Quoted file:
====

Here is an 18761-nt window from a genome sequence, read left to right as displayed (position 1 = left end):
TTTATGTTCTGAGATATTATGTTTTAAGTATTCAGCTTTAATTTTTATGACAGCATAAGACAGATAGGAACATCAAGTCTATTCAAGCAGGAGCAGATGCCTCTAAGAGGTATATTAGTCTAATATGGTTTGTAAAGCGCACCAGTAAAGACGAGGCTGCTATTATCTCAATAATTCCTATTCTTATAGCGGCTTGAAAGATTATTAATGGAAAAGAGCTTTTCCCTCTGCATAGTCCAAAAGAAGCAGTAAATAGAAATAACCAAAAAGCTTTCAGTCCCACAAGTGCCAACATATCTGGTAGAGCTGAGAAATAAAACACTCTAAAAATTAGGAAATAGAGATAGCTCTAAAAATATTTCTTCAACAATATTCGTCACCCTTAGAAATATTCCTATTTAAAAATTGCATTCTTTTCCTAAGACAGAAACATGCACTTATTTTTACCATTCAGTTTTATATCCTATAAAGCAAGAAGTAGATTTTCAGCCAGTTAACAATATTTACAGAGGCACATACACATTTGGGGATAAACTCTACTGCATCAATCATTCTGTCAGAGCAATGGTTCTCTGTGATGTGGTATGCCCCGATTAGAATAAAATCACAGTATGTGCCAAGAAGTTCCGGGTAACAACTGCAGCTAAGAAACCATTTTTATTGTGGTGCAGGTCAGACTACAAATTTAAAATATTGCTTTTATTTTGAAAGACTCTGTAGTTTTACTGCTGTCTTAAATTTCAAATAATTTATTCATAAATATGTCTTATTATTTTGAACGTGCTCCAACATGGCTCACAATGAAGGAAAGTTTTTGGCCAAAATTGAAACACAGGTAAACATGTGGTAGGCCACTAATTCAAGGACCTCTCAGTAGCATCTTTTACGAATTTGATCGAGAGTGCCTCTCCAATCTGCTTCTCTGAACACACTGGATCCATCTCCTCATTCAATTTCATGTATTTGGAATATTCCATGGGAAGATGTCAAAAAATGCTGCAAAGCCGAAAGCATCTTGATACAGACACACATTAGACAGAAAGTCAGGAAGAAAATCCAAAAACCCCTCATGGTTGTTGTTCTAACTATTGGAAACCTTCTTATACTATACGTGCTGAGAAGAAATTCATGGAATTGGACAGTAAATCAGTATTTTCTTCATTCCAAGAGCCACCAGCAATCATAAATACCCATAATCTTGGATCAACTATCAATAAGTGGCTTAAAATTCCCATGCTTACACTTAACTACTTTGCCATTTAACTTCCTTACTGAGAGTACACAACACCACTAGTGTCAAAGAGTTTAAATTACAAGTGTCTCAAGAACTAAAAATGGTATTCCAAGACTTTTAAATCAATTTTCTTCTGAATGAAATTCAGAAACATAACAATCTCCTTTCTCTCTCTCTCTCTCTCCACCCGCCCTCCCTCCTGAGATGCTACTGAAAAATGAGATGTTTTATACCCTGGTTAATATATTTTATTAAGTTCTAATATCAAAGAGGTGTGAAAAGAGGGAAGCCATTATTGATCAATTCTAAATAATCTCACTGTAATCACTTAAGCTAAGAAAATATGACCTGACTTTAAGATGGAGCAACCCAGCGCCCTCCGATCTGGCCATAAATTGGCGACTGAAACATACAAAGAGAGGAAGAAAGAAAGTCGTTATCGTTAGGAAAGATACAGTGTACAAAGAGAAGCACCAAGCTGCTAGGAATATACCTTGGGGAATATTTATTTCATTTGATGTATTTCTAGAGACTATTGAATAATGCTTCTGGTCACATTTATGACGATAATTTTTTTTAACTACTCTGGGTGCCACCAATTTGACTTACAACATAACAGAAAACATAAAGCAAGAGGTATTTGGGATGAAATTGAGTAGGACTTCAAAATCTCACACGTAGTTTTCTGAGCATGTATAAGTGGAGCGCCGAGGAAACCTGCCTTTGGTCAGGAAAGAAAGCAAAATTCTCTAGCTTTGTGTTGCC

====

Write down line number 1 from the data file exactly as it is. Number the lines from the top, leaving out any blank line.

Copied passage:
Here is an 18761-nt window from a genome sequence, read left to right as displayed (position 1 = left end):